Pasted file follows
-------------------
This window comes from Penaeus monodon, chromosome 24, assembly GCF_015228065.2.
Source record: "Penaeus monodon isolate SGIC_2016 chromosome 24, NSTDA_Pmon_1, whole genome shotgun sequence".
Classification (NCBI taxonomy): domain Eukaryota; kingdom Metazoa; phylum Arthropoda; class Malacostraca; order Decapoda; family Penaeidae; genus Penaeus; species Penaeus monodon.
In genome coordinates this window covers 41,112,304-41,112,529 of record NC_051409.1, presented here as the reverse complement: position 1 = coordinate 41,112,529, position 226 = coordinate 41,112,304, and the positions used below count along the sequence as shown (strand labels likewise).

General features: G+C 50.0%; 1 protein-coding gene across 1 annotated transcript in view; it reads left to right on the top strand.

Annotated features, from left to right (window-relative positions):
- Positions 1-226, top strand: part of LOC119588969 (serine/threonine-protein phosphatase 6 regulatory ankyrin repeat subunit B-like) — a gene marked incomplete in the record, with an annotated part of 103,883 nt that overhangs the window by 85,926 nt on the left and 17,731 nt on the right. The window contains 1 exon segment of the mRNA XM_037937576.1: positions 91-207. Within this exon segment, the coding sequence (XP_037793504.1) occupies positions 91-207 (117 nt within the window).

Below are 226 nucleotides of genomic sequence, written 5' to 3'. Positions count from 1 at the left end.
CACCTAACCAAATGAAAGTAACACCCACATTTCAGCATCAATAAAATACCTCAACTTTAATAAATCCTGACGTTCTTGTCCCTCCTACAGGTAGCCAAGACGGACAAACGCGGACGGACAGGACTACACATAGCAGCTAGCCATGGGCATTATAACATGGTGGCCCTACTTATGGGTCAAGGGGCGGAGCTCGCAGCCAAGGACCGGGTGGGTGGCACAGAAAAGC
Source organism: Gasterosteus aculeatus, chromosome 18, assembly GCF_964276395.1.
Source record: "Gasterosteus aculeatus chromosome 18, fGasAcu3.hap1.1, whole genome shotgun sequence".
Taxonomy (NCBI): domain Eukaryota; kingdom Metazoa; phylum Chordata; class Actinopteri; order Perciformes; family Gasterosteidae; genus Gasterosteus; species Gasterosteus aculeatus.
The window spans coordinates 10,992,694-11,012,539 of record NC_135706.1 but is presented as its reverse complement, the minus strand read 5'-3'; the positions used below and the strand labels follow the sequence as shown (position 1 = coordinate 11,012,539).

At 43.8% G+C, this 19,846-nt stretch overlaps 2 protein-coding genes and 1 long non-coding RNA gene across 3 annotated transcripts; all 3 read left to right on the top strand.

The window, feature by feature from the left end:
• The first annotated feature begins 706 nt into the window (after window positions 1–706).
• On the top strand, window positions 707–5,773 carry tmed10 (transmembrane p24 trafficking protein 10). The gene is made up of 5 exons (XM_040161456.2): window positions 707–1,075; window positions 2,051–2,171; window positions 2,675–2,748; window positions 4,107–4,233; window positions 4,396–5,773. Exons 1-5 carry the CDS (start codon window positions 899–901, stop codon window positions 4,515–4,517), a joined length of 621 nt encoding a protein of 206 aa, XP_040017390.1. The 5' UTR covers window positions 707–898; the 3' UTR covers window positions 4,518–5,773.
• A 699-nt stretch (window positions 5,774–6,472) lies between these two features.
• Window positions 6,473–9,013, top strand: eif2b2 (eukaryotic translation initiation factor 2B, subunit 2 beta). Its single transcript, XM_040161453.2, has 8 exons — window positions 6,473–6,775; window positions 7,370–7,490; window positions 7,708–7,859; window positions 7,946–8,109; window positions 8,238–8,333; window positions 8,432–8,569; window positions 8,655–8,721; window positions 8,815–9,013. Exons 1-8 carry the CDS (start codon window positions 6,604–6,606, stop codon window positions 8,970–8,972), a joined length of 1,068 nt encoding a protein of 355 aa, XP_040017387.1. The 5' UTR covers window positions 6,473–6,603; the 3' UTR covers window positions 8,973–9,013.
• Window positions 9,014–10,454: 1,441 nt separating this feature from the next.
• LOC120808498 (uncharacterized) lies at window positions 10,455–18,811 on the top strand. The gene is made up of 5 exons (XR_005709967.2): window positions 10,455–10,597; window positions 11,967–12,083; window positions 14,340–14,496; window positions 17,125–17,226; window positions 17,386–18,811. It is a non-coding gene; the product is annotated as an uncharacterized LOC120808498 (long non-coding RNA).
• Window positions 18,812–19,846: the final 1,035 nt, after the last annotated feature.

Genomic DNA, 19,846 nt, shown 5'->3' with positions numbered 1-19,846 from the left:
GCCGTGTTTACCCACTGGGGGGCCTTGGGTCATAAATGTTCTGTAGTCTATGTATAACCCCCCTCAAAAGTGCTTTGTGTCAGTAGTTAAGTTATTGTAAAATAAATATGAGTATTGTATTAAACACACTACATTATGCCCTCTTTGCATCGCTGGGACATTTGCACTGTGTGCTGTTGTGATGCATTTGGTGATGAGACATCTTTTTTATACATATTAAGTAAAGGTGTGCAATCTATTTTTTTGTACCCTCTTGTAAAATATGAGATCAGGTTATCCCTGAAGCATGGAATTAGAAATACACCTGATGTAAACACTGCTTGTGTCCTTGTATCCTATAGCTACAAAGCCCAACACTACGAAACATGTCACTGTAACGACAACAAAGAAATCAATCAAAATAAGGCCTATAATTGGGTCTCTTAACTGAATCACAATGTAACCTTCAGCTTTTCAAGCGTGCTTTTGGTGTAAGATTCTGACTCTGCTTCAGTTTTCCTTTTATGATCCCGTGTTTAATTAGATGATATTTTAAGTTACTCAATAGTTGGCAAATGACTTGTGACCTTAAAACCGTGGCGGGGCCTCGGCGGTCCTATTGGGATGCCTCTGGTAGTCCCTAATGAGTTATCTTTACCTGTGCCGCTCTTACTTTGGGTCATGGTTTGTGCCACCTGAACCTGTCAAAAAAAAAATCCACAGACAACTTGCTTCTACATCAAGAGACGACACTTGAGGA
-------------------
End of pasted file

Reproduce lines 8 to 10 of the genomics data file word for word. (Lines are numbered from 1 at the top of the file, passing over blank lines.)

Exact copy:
Below are 226 nucleotides of genomic sequence, written 5' to 3'. Positions count from 1 at the left end.
CACCTAACCAAATGAAAGTAACACCCACATTTCAGCATCAATAAAATACCTCAACTTTAATAAATCCTGACGTTCTTGTCCCTCCTACAGGTAGCCAAGACGGACAAACGCGGACGGACAGGACTACACATAGCAGCTAGCCATGGGCATTATAACATGGTGGCCCTACTTATGGGTCAAGGGGCGGAGCTCGCAGCCAAGGACCGGGTGGGTGGCACAGAAAAGC
Source organism: Gasterosteus aculeatus, chromosome 18, assembly GCF_964276395.1.